Here’s an interesting if somewhat disturbing thought: can you picture a world without YouTube? Or more specifically, a country without YouTube?
The regulator, answering to cajoling from traditional broadcasters, has now concluded its “fact-finding mission” on whether YouTube, Netflix and other OTT services should have Canadian content rules foisted on to them. At some point, it will decide on whether to proceed with a new, full hearing, or whether it will just drop the issue, at least for now.
The CanCon rules applied to traditional media generally require broadcasters to air a certain percentage of Canadian programming per day, plus pay a percentage of their revenues into funds that help create said programs.
Now imagine if those same rules were applied to the likes of Netflix and YouTube. They’d be easier for Netflix to adopt – it would probably be simple and cheap for the streaming video provider to stock up on old episodes of Beachcombers and The Friendly Giant, thereby meeting the percentage requirements. Paying into development funds would also drive up Netflix’s cost of doing business, which would mean the company would either have less money to spend on new content or it would have to raise prices, but it would be doable.
For YouTube, however, it’s a different story. Measuring and controlling the service for Canadian content would probably be next to impossible, but it’s actually the money issue that’s the bigger problem for YouTube’s owner, Google. The company has been promising for years that the video service is nearing profitability, but barring any official announcement, it hasn’t happened yet. That’s because it’s not an easy business to monetize – the tremendous popularity of the free service means rather big infrastructure costs, which advertisements haven’t seemed to counter just yet.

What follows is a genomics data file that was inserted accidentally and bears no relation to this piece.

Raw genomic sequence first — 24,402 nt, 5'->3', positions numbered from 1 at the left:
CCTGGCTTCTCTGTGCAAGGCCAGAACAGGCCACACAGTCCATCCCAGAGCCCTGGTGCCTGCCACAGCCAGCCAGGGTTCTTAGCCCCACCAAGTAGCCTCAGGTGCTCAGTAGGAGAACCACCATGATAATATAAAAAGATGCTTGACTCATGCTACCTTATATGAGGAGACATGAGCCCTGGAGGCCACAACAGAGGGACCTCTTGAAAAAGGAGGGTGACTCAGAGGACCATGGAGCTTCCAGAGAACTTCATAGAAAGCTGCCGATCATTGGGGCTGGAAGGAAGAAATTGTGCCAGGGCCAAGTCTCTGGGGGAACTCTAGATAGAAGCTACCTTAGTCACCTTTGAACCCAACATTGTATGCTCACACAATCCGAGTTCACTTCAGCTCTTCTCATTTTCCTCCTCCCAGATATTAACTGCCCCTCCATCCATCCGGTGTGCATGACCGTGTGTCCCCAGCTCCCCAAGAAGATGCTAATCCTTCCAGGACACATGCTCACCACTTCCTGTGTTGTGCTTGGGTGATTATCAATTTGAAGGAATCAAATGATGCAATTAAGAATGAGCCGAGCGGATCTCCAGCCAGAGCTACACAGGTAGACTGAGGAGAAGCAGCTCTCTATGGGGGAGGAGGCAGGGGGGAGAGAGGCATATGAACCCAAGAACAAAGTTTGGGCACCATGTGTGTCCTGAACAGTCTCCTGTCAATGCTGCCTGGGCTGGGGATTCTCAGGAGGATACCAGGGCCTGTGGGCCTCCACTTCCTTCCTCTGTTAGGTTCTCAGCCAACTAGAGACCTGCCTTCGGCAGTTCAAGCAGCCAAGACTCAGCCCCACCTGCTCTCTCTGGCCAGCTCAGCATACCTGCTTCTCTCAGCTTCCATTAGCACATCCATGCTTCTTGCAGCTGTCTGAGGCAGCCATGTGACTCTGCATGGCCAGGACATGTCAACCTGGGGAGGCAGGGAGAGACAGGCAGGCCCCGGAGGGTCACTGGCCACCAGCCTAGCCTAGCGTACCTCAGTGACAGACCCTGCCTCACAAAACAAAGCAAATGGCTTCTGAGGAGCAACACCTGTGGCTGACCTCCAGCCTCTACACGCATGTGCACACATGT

So what are a few extra million dollars in regulatory costs to a company the size of Google? Not much, but Canada would likely be just the first of many countries to dip their hands into Google’s pockets. Any other country that failed to enact similar regulatory requirements and costs – in the name of national cultural development, of course – would be missing out on an easy pay day. When that inevitable global bonanza gets added up, YouTube’s already questionable climb to profitability would slow down considerably.
Google is not likely to ever come out and say it would block Canadians’ access to YouTube in the event of regulation (I asked and they didn’t comment), but it would make sense if it happened and no could really blame the company. After all, sometimes it’s best to cut off a limb to spare the rest of the body from a hostile infection.
But boy would it be fun if the unlikely did happen. For one thing, given that Canadians are among the world’s biggest users of YouTube, we might not have to worry about usage-based billing anymore since our internet traffic would plunge off a cliff. The country would go back to the good old days that big internet providers seem to love so much, where all people did on the internet was send email.
More realistically, though, usage of BitTorrent file-sharing and virtual private networks would skyrocket, making Canada a veritable piracy wonderland. Yo ho ho and a bottle of rum!